Hanging Objects

Mirrors, framed pictures, and other objects should be hung from closed hooks so that they can't bounce off the walls. Pictures and mirrors can also be secured at their corners with earthquake putty. Only soft art such as tapestries should be placed over beds or sofas.

Framed pictures — securing them helps prevent cut feet

The ground swells and rolls of major earthquakes easily can knock heavy pictures and mirrors off the walls. This can be especially dangerous in the night if these unsecured items are located close to your bed, or during the day if they are located close to your favorite chair or sofa.

Cut feet from broken framing glass and mirrors is one of the most common injuries resulting from major earthquakes. Securing your pictures helps prevent this common injury.

Securing artwork, pictures, and mirrors

  • Use a stud finder to find the closest wall stud.
  • Screw a screw hook (or a commercially available earthquake picture hanger) into the wall stud so that there is barely enough room to slide the framing wire between the wall and the hook. This will help prevent the wire from jumping off the hook during the potentially violent movement of an earthquake.
  • If the artwork or mirror is large and / or heavy, you may want to consider securing it to two wall studs.
  • Secure the bottom corners of these items with Quake-Hold™-type products to keep them from banging against the wall. This helps keep the framing glass from breaking and damaging the artwork or photo.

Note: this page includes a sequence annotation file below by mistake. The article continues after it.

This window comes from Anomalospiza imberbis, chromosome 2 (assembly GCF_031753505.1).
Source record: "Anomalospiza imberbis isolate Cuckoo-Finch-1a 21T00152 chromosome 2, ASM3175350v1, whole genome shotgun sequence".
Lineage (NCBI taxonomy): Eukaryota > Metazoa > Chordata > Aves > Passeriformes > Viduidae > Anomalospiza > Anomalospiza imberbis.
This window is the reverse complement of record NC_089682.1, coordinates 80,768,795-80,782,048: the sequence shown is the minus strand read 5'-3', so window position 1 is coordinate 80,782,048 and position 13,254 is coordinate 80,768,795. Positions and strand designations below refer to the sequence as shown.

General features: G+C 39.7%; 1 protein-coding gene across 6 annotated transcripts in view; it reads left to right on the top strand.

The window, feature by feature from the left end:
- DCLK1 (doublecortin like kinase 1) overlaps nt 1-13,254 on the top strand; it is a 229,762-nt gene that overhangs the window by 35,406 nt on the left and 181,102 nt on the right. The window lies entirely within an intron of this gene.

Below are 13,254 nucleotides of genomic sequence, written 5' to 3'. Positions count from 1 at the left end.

Larger imagepicture hanging hooks that actually close are also a good choice for securing pictures

Source: SPAN Disaster Services Inc.

Larger imagescrew hook into wall, leaving just enough space to slide the wire onto the hook; secure bottom corners with Quake-Hold™ or similar product

Source: SPAN Disaster Services Inc.


Larger imageExample of a stud finder

Source: SPAN Disaster Services Inc.

Securing objects hung from ceilings

Carefully check the location of all hanging plants and other objects. Determine if these objects are close enough to windows to strike them in the wild motion of an earthquake. If they are, consider moving them.

  • Find the ceiling stud by using a stud finder.
  • Screw the hook directly into the ceiling stud.
  • Hang the object from this hook.
  • Close the opening in the hook with a pair of pliers to prevent the object from leaping off the hook during an earthquake.
©2017 SCEC Southern California Earthquake Center @ USC